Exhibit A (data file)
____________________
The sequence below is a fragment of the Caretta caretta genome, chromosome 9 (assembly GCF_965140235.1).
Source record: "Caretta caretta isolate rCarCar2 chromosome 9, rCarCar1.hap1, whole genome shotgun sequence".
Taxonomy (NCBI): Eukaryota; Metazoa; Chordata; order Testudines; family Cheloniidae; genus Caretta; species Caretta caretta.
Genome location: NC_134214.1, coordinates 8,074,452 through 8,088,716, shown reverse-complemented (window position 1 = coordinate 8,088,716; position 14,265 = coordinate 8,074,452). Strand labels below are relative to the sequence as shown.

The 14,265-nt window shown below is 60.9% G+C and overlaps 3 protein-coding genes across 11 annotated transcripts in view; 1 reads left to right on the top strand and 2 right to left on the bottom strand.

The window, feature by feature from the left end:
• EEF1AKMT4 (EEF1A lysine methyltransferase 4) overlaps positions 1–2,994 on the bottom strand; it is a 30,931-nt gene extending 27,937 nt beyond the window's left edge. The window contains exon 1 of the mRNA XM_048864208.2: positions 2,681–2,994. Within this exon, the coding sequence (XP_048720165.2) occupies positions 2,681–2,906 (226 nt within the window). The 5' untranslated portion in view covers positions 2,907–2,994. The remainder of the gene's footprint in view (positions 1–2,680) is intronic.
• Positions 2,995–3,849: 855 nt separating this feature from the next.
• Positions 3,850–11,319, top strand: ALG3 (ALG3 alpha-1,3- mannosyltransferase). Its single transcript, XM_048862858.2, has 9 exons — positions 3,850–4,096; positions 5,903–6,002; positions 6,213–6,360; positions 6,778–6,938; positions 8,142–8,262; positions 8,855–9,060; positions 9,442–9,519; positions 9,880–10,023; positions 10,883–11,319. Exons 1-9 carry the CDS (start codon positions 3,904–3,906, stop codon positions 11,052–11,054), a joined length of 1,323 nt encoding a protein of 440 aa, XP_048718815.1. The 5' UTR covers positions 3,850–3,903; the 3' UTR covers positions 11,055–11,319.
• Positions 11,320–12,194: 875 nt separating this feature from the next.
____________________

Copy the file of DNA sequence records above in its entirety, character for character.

The sequence below is a fragment of the Caretta caretta genome, chromosome 9 (assembly GCF_965140235.1).
Source record: "Caretta caretta isolate rCarCar2 chromosome 9, rCarCar1.hap1, whole genome shotgun sequence".
Taxonomy (NCBI): Eukaryota; Metazoa; Chordata; order Testudines; family Cheloniidae; genus Caretta; species Caretta caretta.
Genome location: NC_134214.1, coordinates 8,074,452 through 8,088,716, shown reverse-complemented (window position 1 = coordinate 8,088,716; position 14,265 = coordinate 8,074,452). Strand labels below are relative to the sequence as shown.

The 14,265-nt window shown below is 60.9% G+C and overlaps 3 protein-coding genes across 11 annotated transcripts in view; 1 reads left to right on the top strand and 2 right to left on the bottom strand.

The window, feature by feature from the left end:
• EEF1AKMT4 (EEF1A lysine methyltransferase 4) overlaps positions 1–2,994 on the bottom strand; it is a 30,931-nt gene extending 27,937 nt beyond the window's left edge. The window contains exon 1 of the mRNA XM_048864208.2: positions 2,681–2,994. Within this exon, the coding sequence (XP_048720165.2) occupies positions 2,681–2,906 (226 nt within the window). The 5' untranslated portion in view covers positions 2,907–2,994. The remainder of the gene's footprint in view (positions 1–2,680) is intronic.
• Positions 2,995–3,849: 855 nt separating this feature from the next.
• Positions 3,850–11,319, top strand: ALG3 (ALG3 alpha-1,3- mannosyltransferase). Its single transcript, XM_048862858.2, has 9 exons — positions 3,850–4,096; positions 5,903–6,002; positions 6,213–6,360; positions 6,778–6,938; positions 8,142–8,262; positions 8,855–9,060; positions 9,442–9,519; positions 9,880–10,023; positions 10,883–11,319. Exons 1-9 carry the CDS (start codon positions 3,904–3,906, stop codon positions 11,052–11,054), a joined length of 1,323 nt encoding a protein of 440 aa, XP_048718815.1. The 5' UTR covers positions 3,850–3,903; the 3' UTR covers positions 11,055–11,319.
• Positions 11,320–12,194: 875 nt separating this feature from the next.